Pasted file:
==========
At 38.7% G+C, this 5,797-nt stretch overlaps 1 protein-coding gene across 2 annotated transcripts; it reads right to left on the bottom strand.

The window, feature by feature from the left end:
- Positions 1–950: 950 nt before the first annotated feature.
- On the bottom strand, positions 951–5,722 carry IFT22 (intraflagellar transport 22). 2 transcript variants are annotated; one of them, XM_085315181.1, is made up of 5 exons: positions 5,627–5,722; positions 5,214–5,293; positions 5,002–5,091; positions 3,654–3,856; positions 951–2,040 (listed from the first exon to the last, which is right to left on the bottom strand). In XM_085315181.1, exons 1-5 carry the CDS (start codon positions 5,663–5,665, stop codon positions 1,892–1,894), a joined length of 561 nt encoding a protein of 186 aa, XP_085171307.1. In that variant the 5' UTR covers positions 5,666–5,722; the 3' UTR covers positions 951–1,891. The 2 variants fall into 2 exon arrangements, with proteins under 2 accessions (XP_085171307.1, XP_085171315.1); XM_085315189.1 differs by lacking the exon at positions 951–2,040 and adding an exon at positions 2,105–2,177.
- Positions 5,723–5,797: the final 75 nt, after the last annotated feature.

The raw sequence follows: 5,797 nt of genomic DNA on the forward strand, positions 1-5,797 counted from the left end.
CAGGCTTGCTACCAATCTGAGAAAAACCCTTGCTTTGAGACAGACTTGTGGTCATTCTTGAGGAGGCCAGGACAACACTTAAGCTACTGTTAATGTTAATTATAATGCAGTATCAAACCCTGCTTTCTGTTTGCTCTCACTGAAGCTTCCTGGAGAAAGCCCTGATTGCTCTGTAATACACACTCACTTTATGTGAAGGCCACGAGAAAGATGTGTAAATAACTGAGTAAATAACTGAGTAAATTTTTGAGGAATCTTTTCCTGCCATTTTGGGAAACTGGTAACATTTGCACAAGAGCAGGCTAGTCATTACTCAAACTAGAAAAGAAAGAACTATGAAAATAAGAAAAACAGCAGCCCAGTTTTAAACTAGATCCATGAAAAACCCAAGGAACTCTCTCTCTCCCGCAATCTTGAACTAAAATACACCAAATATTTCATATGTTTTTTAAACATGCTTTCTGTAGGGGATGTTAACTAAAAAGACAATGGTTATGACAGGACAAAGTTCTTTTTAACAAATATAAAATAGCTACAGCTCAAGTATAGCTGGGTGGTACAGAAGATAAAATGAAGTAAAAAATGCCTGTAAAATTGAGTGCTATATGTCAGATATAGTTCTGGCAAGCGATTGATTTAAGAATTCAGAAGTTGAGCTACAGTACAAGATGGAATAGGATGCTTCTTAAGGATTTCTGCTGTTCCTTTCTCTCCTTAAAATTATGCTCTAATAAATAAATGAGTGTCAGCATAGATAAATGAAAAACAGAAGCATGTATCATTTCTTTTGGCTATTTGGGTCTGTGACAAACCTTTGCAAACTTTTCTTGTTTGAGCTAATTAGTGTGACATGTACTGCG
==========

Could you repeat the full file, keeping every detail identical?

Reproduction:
At 38.7% G+C, this 5,797-nt stretch overlaps 1 protein-coding gene across 2 annotated transcripts; it reads right to left on the bottom strand.

The window, feature by feature from the left end:
- Positions 1–950: 950 nt before the first annotated feature.
- On the bottom strand, positions 951–5,722 carry IFT22 (intraflagellar transport 22). 2 transcript variants are annotated; one of them, XM_085315181.1, is made up of 5 exons: positions 5,627–5,722; positions 5,214–5,293; positions 5,002–5,091; positions 3,654–3,856; positions 951–2,040 (listed from the first exon to the last, which is right to left on the bottom strand). In XM_085315181.1, exons 1-5 carry the CDS (start codon positions 5,663–5,665, stop codon positions 1,892–1,894), a joined length of 561 nt encoding a protein of 186 aa, XP_085171307.1. In that variant the 5' UTR covers positions 5,666–5,722; the 3' UTR covers positions 951–1,891. The 2 variants fall into 2 exon arrangements, with proteins under 2 accessions (XP_085171307.1, XP_085171315.1); XM_085315189.1 differs by lacking the exon at positions 951–2,040 and adding an exon at positions 2,105–2,177.
- Positions 5,723–5,797: the final 75 nt, after the last annotated feature.

The raw sequence follows: 5,797 nt of genomic DNA on the forward strand, positions 1-5,797 counted from the left end.
CAGGCTTGCTACCAATCTGAGAAAAACCCTTGCTTTGAGACAGACTTGTGGTCATTCTTGAGGAGGCCAGGACAACACTTAAGCTACTGTTAATGTTAATTATAATGCAGTATCAAACCCTGCTTTCTGTTTGCTCTCACTGAAGCTTCCTGGAGAAAGCCCTGATTGCTCTGTAATACACACTCACTTTATGTGAAGGCCACGAGAAAGATGTGTAAATAACTGAGTAAATAACTGAGTAAATTTTTGAGGAATCTTTTCCTGCCATTTTGGGAAACTGGTAACATTTGCACAAGAGCAGGCTAGTCATTACTCAAACTAGAAAAGAAAGAACTATGAAAATAAGAAAAACAGCAGCCCAGTTTTAAACTAGATCCATGAAAAACCCAAGGAACTCTCTCTCTCCCGCAATCTTGAACTAAAATACACCAAATATTTCATATGTTTTTTAAACATGCTTTCTGTAGGGGATGTTAACTAAAAAGACAATGGTTATGACAGGACAAAGTTCTTTTTAACAAATATAAAATAGCTACAGCTCAAGTATAGCTGGGTGGTACAGAAGATAAAATGAAGTAAAAAATGCCTGTAAAATTGAGTGCTATATGTCAGATATAGTTCTGGCAAGCGATTGATTTAAGAATTCAGAAGTTGAGCTACAGTACAAGATGGAATAGGATGCTTCTTAAGGATTTCTGCTGTTCCTTTCTCTCCTTAAAATTATGCTCTAATAAATAAATGAGTGTCAGCATAGATAAATGAAAAACAGAAGCATGTATCATTTCTTTTGGCTATTTGGGTCTGTGACAAACCTTTGCAAACTTTTCTTGTTTGAGCTAATTAGTGTGACATGTACTGCG